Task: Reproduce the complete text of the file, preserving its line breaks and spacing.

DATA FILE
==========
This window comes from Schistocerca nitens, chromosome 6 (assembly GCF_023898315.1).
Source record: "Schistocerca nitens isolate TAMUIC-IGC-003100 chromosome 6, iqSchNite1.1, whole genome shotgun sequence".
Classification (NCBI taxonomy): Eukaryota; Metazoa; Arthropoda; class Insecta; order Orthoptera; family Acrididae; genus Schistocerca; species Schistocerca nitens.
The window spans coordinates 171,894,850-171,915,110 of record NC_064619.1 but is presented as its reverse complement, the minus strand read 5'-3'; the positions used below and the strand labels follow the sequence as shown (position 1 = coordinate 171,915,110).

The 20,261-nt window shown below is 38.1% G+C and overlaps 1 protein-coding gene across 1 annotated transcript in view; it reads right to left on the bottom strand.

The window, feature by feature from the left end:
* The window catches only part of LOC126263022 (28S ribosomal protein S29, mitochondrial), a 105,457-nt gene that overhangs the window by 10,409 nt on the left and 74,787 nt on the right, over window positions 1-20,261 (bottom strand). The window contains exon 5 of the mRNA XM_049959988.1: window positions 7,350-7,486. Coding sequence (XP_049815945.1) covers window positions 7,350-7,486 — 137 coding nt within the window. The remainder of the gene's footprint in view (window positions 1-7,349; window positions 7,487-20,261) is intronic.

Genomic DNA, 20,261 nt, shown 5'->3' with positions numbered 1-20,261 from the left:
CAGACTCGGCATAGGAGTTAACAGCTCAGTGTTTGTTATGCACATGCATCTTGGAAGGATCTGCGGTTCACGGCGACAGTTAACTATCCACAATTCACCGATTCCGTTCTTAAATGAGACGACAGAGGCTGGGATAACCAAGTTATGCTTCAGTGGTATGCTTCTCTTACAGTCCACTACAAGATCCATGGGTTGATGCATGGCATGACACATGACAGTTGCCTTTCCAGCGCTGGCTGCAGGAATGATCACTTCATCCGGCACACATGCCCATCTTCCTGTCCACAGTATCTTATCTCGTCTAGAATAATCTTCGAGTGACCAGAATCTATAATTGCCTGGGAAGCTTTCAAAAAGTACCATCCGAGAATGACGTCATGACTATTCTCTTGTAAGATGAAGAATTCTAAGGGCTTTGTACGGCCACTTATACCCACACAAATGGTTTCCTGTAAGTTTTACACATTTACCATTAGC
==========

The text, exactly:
This window comes from Schistocerca nitens, chromosome 6 (assembly GCF_023898315.1).
Source record: "Schistocerca nitens isolate TAMUIC-IGC-003100 chromosome 6, iqSchNite1.1, whole genome shotgun sequence".
Classification (NCBI taxonomy): Eukaryota; Metazoa; Arthropoda; class Insecta; order Orthoptera; family Acrididae; genus Schistocerca; species Schistocerca nitens.
The window spans coordinates 171,894,850-171,915,110 of record NC_064619.1 but is presented as its reverse complement, the minus strand read 5'-3'; the positions used below and the strand labels follow the sequence as shown (position 1 = coordinate 171,915,110).

The 20,261-nt window shown below is 38.1% G+C and overlaps 1 protein-coding gene across 1 annotated transcript in view; it reads right to left on the bottom strand.

The window, feature by feature from the left end:
* The window catches only part of LOC126263022 (28S ribosomal protein S29, mitochondrial), a 105,457-nt gene that overhangs the window by 10,409 nt on the left and 74,787 nt on the right, over window positions 1-20,261 (bottom strand). The window contains exon 5 of the mRNA XM_049959988.1: window positions 7,350-7,486. Coding sequence (XP_049815945.1) covers window positions 7,350-7,486 — 137 coding nt within the window. The remainder of the gene's footprint in view (window positions 1-7,349; window positions 7,487-20,261) is intronic.

Genomic DNA, 20,261 nt, shown 5'->3' with positions numbered 1-20,261 from the left:
CAGACTCGGCATAGGAGTTAACAGCTCAGTGTTTGTTATGCACATGCATCTTGGAAGGATCTGCGGTTCACGGCGACAGTTAACTATCCACAATTCACCGATTCCGTTCTTAAATGAGACGACAGAGGCTGGGATAACCAAGTTATGCTTCAGTGGTATGCTTCTCTTACAGTCCACTACAAGATCCATGGGTTGATGCATGGCATGACACATGACAGTTGCCTTTCCAGCGCTGGCTGCAGGAATGATCACTTCATCCGGCACACATGCCCATCTTCCTGTCCACAGTATCTTATCTCGTCTAGAATAATCTTCGAGTGACCAGAATCTATAATTGCCTGGGAAGCTTTCAAAAAGTACCATCCGAGAATGACGTCATGACTATTCTCTTGTAAGATGAAGAATTCTAAGGGCTTTGTACGGCCACTTATACCCACACAAATGGTTTCCTGTAAGTTTTACACATTTACCATTAGC